Design and control of warehouse order picking: a literature review
Order picking has long been identified as the most labour-intensive and costly activity for almost every warehouse; the cost of order picking is estimated to be as much as 55% of the total warehouse operating expense. Any underperformance in order picking can lead to unsatisfactory service and high operational cost for the warehouse, and consequently for the whole supply chain. In order to operate efficiently, the order-picking process needs to be robustly designed and optimally controlled. This paper gives a literature overview on typical decision problems in design and control of manual order-picking processes. We focus on optimal (internal) layout design, storage assignment methods, routing methods, order batching and zoning. The research in this area has grown rapidly recently. Still, combinations of the above areas have hardly been explored. Order-picking system developments in practice lead to promising new research directions.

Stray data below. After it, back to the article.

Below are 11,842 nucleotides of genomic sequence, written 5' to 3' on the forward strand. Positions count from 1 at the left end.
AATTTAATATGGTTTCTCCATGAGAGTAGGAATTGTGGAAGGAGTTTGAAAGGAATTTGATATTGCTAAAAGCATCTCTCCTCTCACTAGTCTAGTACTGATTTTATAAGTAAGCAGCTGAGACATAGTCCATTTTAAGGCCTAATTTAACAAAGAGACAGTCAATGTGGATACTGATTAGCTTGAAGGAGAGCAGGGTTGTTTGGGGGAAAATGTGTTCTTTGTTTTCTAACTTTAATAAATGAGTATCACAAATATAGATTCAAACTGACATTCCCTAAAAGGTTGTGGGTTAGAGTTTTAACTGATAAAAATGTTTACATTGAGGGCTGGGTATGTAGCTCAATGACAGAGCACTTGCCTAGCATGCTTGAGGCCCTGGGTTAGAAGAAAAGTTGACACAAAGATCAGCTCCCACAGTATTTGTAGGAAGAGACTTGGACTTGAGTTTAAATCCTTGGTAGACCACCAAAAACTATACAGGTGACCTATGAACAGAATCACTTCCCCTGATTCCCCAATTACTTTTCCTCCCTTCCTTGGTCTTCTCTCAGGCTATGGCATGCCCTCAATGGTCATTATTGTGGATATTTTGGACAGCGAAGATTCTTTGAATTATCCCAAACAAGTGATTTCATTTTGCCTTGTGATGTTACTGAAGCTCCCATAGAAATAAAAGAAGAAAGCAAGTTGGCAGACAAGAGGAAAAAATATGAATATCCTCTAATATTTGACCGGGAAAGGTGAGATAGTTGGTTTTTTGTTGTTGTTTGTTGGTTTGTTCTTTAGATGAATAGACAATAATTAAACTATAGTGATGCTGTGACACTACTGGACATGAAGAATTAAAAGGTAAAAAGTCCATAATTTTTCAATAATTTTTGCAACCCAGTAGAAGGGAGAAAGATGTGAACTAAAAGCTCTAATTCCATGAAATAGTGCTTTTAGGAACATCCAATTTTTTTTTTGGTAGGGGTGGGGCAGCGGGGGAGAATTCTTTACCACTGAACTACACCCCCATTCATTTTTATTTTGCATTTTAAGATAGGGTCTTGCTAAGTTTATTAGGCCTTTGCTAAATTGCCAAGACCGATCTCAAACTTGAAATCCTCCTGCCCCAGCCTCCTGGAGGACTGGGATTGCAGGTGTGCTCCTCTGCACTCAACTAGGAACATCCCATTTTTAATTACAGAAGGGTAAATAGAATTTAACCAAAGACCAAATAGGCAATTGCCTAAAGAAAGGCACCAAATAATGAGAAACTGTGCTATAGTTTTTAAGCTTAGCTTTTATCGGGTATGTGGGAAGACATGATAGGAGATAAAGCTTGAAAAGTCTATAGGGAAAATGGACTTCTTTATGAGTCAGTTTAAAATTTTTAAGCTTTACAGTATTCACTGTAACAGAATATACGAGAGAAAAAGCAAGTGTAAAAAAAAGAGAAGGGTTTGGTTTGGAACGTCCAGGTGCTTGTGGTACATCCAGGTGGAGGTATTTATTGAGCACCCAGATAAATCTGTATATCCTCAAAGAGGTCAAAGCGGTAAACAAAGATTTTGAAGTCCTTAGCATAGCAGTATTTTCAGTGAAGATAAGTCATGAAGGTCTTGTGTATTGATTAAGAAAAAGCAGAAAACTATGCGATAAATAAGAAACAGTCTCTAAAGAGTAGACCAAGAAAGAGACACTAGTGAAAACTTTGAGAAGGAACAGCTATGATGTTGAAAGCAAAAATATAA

|Keywords||logistics, order picking systems, warehouse management systems|
|Persistent URL||dx.doi.org/10.1016/j.ejor.2006.07.009, hdl.handle.net/1765/11877|
de Koster, M.B.M., Le-Duc, T., & Roodbergen, K.J.. (2007). Design and control of warehouse order picking: a literature review. European Journal of Operational Research, 182(2), 481–501. doi:10.1016/j.ejor.2006.07.009